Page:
Emotional intelligence is a really valuable asset – nobody likes a lack of tact, obviously. But lately there’s been what I’m coining ‘inverted prejudice’. I’m referring to circumstances whereby victims of perceived prejudice rally to such an extent that it’s turned on its head towards the initial perpetrator. And as an extention of that situation, we see political correctness coming at the expense of honesty.
This is going on all around us, but often we either don’t notice, or we daren’t call it out for fear of being labelled prejudiced ourselves. The irony is not lost on me.
How is this related to current affairs? Because the matters relate to the NHS crisis…
There’s a lot of anti-fat-shaming hype across social media at the moment. Naturally I agree that nobody should be shamed on the basis of their appearance – or in fact for any reason. But when this hype tips over into ‘bigger is better’ propaganda, that’s a problem.
Obesity is a crisis for the NHS, and that is an important discussion we should be having.
Yet due to its sensitive nature this is not happening enough. But what concerns me more than the lack of open debate about the topic is the fact that so many appear to want to normalise obesity. This is not okay because this is not healthy.
This is also categorically not me being anti-fat; it’s merely me being pro-health, and pro a common sense approach to a difficult issue. And for what it’s worth, I’ve been grossly overweight myself in the past.
But, if we succeed in normalising obesity, we’re finished.
Incidentally, while I may no longer be fat, my current diet is appalling: thanks to a standard five hours broken sleep per night (thanks girls), I subsist on caffeine and sugar to see me through incredible sleep deprivation. In the context of unhealthy lifestyles, that’s equally problematic and something I need to work on. Despite making me a hypocrite, it’s not something I see changing in the immediate future. Like all parents of small children, I do what I must to survive and I’ll look to better myself in due course.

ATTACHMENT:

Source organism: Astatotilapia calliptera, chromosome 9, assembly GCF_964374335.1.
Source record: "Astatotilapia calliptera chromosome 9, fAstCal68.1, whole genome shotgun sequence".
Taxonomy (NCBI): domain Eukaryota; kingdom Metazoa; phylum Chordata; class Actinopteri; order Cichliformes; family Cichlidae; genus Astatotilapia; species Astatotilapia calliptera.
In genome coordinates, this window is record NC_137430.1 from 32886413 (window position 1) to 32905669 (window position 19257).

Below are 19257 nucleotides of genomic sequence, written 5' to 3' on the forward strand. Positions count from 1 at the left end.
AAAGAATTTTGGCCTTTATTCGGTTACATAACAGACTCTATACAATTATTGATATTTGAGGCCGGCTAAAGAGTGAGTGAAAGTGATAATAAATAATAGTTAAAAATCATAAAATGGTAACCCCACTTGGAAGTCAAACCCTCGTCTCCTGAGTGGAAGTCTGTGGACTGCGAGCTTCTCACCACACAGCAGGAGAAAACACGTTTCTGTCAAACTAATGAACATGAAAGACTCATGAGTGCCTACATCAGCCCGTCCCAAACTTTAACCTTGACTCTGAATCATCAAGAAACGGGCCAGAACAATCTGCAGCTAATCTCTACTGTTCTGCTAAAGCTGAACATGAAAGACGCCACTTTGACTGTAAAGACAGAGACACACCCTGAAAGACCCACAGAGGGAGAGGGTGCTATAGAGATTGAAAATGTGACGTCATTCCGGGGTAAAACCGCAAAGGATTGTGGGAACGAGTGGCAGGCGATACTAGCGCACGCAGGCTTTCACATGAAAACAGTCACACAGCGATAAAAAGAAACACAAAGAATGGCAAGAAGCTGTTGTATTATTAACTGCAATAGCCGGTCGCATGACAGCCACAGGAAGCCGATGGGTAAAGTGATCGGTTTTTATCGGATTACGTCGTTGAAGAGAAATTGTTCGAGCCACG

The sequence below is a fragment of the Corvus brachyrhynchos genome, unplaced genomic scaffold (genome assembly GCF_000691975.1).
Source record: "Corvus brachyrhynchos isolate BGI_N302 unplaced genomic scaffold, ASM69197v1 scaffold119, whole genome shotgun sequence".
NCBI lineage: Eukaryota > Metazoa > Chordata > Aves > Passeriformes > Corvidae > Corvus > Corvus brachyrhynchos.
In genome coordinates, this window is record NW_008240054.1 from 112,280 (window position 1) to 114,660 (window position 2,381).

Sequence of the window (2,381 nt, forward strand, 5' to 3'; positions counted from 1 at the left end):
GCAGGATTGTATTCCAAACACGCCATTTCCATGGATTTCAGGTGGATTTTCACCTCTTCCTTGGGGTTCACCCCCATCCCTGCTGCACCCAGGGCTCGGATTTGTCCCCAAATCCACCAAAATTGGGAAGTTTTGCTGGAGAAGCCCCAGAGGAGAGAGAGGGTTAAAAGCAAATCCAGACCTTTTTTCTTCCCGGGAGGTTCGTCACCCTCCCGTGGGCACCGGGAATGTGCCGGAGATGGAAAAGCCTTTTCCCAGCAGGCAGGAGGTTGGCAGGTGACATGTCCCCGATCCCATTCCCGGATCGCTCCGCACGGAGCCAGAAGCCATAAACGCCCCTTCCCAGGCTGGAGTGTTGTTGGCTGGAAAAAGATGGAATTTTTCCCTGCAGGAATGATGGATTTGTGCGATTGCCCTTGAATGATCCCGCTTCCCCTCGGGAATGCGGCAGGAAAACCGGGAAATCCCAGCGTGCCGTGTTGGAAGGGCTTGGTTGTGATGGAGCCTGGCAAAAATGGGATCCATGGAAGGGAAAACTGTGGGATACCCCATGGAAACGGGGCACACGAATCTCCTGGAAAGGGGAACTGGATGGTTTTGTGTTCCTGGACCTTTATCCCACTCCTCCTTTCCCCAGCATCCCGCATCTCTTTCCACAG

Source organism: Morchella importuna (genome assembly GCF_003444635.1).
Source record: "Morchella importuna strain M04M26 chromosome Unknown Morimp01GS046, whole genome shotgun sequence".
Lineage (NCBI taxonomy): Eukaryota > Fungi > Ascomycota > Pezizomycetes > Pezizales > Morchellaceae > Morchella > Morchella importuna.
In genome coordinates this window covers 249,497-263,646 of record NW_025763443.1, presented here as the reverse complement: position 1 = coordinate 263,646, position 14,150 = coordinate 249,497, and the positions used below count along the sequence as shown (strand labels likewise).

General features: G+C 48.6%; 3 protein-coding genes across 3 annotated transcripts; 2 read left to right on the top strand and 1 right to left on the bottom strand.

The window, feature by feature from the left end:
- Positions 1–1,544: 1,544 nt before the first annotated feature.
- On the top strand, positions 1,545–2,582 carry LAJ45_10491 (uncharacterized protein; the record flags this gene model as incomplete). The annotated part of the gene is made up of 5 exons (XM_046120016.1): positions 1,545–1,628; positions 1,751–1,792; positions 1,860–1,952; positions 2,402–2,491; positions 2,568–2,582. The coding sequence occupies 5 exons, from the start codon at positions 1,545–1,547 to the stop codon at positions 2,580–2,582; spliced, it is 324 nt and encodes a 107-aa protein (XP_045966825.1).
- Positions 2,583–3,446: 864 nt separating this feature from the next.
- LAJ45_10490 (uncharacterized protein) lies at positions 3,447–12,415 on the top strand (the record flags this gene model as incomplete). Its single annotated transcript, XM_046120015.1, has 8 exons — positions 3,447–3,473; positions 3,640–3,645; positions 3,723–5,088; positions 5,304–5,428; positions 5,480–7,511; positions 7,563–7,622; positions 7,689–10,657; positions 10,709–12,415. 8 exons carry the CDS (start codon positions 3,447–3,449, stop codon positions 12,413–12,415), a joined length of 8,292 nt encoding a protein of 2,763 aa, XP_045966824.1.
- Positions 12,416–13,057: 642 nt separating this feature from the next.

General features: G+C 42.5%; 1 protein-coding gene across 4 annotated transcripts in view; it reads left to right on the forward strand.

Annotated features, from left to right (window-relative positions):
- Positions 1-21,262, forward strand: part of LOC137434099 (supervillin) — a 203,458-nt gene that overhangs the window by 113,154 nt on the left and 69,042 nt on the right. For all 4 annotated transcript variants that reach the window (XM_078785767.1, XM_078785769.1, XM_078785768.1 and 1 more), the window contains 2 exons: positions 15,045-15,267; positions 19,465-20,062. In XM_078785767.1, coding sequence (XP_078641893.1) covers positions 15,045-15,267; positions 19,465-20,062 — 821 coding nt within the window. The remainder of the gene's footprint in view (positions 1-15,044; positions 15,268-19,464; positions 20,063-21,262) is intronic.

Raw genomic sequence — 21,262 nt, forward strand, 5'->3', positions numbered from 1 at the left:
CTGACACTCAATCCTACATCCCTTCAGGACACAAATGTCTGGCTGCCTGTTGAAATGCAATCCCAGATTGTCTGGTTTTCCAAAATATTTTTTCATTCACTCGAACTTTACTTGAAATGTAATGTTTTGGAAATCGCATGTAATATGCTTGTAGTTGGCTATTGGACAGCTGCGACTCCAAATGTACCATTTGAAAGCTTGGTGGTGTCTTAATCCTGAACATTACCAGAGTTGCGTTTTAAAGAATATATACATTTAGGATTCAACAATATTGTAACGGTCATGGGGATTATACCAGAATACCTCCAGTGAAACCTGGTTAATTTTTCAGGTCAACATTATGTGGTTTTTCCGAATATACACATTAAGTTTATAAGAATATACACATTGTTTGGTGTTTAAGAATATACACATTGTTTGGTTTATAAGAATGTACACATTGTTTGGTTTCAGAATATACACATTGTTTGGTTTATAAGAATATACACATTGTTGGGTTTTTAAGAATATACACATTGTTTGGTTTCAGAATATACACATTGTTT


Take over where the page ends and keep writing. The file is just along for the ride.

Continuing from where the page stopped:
Similarly, many (most?) people who don’t breastfeed appear to demonise anyone who tries to discuss the dismal UK rates. Yet this is another massive issue which also warrants attention. We’ve recently celebrated National Breastfeeding Celebration Week and ordinarily I’d mark the occasion by promoting the subject.
However, that’s not actually a responsible attitude and I’m disappointed in myself for not finding a new angle to keep the conversation going on my blog. So I’m doing it here instead.
The sad fact is that in this instance, we’re not talking about the harmful possibility of normalising something that’s not what nature intended – big pharma succeeded in doing precisely that long ago. At this point we’re talking about clawing back the ideal of having what nature did intend being viewed as the norm.
We’ve a very, very long way to go because this concept is offensive. But being pro breastfeeding is not a personal attack on those who don’t breastfeed; it just means I advocate breastfeeding.
I’m know for being controversial and I wouldn’t want to disappoint, so I’ll leave you with this: